delegation. MMS assumes that four of the larger producing States may 
request a delegation of expanded functions

[[Page 19978]]

beyond those they already perform. Approved delegations will last for 3 
years but can be extended for another 3 years. States may submit 
vouchers for cost reimbursement monthly or quarterly. States must 
submit delegable function workplans annually. MMS will specify the 
frequency of monitoring and reviewing a State's performance in the 
delegation agreement.
    In the current Delegation of Authority to States information 
collection, MMS estimated the annual burden hours to the States to be 
800 hours. This was based on 10 States conducting delegated audits 
spending 40 hours preparing workplans and 40 hours preparing vouchers: 
[40 hours (workplans) + 40 hours (vouchers)]  x  10 States = 800 annual 
burden hours. In retrospect, our estimate of 80 annual burden hours per 
State was low. Additional responsibilities that a State must assume 
under the new legislation when they elect to perform a delegable 
function include application and hearing preparation--40 annual burden 
hours, voucher preparation--120 annual burden hours, annual workplan 
preparation--40 annual burden hours, and recordkeeping--200 annual 
burden hours. Experience gained over the last several years indicates 
that each State that is conducting delegated audits is spending 
approximately 400 annual burden hours, not 80, and that MMS's original 
estimate of 800 annual burden hours for 10 States should be revised to 
4,000 annual burden hours: [40 annual burden hours + 120 + 40 + 200] 
x  10 States = 4,000 annual burden hours.
    MMS estimates 8,000 burden hours for the four States to perform all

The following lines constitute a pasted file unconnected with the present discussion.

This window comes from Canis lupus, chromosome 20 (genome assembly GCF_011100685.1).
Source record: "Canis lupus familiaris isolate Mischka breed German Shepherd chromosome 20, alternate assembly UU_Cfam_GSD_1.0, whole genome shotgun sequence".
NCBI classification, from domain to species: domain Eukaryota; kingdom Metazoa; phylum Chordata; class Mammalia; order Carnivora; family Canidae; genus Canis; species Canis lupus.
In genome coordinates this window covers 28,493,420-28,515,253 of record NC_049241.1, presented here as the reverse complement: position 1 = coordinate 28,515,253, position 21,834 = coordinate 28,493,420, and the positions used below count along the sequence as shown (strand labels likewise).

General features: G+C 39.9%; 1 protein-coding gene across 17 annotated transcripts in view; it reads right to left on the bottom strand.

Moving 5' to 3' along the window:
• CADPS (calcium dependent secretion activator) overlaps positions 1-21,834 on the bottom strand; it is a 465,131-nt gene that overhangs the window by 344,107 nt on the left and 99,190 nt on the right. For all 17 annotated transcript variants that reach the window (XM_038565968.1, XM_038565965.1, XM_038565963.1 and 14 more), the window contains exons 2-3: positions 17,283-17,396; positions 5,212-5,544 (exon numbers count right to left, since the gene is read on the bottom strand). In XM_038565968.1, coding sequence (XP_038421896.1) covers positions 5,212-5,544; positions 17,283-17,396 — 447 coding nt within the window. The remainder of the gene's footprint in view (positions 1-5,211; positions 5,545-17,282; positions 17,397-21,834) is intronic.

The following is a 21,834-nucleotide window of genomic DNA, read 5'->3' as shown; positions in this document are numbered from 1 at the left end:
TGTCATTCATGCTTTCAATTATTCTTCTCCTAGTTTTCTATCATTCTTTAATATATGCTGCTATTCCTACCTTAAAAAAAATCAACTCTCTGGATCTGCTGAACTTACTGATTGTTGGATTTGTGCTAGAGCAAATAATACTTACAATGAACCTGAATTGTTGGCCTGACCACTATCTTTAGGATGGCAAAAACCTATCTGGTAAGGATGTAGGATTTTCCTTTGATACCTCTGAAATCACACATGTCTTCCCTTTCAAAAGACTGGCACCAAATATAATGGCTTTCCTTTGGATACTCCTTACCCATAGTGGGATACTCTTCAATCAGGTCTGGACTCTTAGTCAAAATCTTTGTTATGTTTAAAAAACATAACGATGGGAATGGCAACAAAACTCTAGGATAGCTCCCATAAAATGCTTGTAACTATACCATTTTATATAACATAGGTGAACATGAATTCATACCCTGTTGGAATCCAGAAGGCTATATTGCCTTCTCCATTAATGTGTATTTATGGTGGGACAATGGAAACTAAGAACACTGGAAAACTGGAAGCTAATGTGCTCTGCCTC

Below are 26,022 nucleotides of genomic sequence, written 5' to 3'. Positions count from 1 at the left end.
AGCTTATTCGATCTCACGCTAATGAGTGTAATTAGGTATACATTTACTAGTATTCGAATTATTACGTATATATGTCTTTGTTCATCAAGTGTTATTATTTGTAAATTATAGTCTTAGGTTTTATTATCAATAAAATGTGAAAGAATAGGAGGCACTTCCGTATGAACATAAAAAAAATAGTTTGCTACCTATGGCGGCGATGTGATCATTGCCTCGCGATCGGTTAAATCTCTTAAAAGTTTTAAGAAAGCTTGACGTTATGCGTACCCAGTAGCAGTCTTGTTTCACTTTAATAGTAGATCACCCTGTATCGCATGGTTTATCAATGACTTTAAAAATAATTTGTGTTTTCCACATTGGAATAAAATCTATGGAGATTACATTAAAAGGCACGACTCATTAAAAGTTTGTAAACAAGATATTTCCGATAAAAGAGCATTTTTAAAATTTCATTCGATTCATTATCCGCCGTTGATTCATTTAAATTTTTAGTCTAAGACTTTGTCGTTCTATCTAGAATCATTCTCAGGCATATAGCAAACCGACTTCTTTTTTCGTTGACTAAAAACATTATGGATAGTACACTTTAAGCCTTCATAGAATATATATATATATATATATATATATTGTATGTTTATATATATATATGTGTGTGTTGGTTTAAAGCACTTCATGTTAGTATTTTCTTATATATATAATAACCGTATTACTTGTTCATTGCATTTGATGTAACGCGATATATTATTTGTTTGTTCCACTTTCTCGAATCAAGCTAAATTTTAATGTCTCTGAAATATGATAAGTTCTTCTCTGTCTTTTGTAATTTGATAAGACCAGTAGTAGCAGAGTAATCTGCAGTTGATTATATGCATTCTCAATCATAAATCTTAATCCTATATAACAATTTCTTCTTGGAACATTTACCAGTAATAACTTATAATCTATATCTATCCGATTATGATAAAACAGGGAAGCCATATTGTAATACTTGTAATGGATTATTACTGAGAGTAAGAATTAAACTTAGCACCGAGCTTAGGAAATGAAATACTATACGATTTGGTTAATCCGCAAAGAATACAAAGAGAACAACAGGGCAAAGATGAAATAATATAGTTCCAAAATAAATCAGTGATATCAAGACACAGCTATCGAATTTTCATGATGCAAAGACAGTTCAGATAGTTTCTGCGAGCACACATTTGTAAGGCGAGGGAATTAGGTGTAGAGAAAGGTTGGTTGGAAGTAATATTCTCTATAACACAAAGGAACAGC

five delegable functions: 400 annual burden hours per function  x  4 
States  x  5 functions = 8,000 annual burden hours. If six other States 
continued conducting delegated audits, MMS estimates that burden at 
2,400 burden hours: 400 annual burden hours  x  6 States = 2,400 annual 
burden hours. With the additional delegated functions, the total annual 
burden hour estimate for this information collection will increase to 
10,400. Using a cost of $25 an hour, the annual cost burden estimate is 
$260,000. The Federal Government will reimburse some of these costs out 
of current appropriations. However, States could incur additional start 
up costs, such as purchasing equipment necessary to perform a delegated 
function, that may not be reimbursable.
    The MMS expects that the annual burden for industry will increase 
by a total of 200,000 burden hours for approximately 4,500 payors and 
reporters providing royalty and production reports to MMS. If four 
States perform delegable functions and each State affects approximately 
1,000 payors and reporters, MMS estimates that each payor or reporter 
would spend 50 burden hours annually coordinating their interactions